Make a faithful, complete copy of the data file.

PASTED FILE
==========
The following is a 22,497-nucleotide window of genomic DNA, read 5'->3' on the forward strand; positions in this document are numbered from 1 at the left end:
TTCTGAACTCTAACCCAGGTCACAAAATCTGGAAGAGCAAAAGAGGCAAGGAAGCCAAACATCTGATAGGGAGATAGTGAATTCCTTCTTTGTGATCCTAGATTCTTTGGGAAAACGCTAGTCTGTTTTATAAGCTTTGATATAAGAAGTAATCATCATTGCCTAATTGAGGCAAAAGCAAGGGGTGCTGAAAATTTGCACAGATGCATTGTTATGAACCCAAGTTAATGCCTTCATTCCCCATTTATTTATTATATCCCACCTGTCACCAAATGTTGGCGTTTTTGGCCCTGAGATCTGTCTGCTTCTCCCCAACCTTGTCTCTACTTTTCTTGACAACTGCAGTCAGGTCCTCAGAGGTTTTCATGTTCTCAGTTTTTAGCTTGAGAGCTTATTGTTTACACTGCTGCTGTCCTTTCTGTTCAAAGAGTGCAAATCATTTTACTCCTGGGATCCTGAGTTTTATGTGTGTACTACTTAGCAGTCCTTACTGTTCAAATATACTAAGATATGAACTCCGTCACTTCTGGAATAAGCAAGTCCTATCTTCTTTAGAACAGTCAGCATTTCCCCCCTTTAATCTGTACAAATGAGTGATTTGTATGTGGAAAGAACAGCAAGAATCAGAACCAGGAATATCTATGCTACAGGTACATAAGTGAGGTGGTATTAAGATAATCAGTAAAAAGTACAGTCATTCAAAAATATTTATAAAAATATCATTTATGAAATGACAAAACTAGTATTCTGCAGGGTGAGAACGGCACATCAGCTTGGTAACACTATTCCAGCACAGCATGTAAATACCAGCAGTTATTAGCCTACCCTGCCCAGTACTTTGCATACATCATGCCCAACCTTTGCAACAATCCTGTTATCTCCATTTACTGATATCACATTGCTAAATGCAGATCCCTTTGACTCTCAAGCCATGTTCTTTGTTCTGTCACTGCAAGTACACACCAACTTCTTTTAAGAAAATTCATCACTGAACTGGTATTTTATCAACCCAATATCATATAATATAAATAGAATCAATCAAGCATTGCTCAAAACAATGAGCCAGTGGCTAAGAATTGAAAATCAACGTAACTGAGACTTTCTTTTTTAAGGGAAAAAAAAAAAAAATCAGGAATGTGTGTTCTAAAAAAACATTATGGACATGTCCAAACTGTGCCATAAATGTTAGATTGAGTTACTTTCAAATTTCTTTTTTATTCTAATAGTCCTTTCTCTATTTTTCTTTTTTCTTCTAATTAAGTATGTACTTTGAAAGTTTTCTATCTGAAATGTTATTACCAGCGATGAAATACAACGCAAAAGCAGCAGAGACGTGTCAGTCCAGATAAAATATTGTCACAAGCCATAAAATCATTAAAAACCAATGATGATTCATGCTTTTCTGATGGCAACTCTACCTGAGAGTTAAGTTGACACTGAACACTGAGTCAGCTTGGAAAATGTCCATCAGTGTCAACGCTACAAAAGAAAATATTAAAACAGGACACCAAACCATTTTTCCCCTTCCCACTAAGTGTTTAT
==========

The following is a 22,497-nucleotide window of genomic DNA, read 5'->3' on the forward strand; positions in this document are numbered from 1 at the left end:
TTCTGAACTCTAACCCAGGTCACAAAATCTGGAAGAGCAAAAGAGGCAAGGAAGCCAAACATCTGATAGGGAGATAGTGAATTCCTTCTTTGTGATCCTAGATTCTTTGGGAAAACGCTAGTCTGTTTTATAAGCTTTGATATAAGAAGTAATCATCATTGCCTAATTGAGGCAAAAGCAAGGGGTGCTGAAAATTTGCACAGATGCATTGTTATGAACCCAAGTTAATGCCTTCATTCCCCATTTATTTATTATATCCCACCTGTCACCAAATGTTGGCGTTTTTGGCCCTGAGATCTGTCTGCTTCTCCCCAACCTTGTCTCTACTTTTCTTGACAACTGCAGTCAGGTCCTCAGAGGTTTTCATGTTCTCAGTTTTTAGCTTGAGAGCTTATTGTTTACACTGCTGCTGTCCTTTCTGTTCAAAGAGTGCAAATCATTTTACTCCTGGGATCCTGAGTTTTATGTGTGTACTACTTAGCAGTCCTTACTGTTCAAATATACTAAGATATGAACTCCGTCACTTCTGGAATAAGCAAGTCCTATCTTCTTTAGAACAGTCAGCATTTCCCCCCTTTAATCTGTACAAATGAGTGATTTGTATGTGGAAAGAACAGCAAGAATCAGAACCAGGAATATCTATGCTACAGGTACATAAGTGAGGTGGTATTAAGATAATCAGTAAAAAGTACAGTCATTCAAAAATATTTATAAAAATATCATTTATGAAATGACAAAACTAGTATTCTGCAGGGTGAGAACGGCACATCAGCTTGGTAACACTATTCCAGCACAGCATGTAAATACCAGCAGTTATTAGCCTACCCTGCCCAGTACTTTGCATACATCATGCCCAACCTTTGCAACAATCCTGTTATCTCCATTTACTGATATCACATTGCTAAATGCAGATCCCTTTGACTCTCAAGCCATGTTCTTTGTTCTGTCACTGCAAGTACACACCAACTTCTTTTAAGAAAATTCATCACTGAACTGGTATTTTATCAACCCAATATCATATAATATAAATAGAATCAATCAAGCATTGCTCAAAACAATGAGCCAGTGGCTAAGAATTGAAAATCAACGTAACTGAGACTTTCTTTTTTAAGGGAAAAAAAAAAAAAATCAGGAATGTGTGTTCTAAAAAAACATTATGGACATGTCCAAACTGTGCCATAAATGTTAGATTGAGTTACTTTCAAATTTCTTTTTTATTCTAATAGTCCTTTCTCTATTTTTCTTTTTTCTTCTAATTAAGTATGTACTTTGAAAGTTTTCTATCTGAAATGTTATTACCAGCGATGAAATACAACGCAAAAGCAGCAGAGACGTGTCAGTCCAGATAAAATATTGTCACAAGCCATAAAATCATTAAAAACCAATGATGATTCATGCTTTTCTGATGGCAACTCTACCTGAGAGTTAAGTTGACACTGAACACTGAGTCAGCTTGGAAAATGTCCATCAGTGTCAACGCTACAAAAGAAAATATTAAAACAGGACACCAAACCATTTTTCCCCTTCCCACTAAGTGTTTAT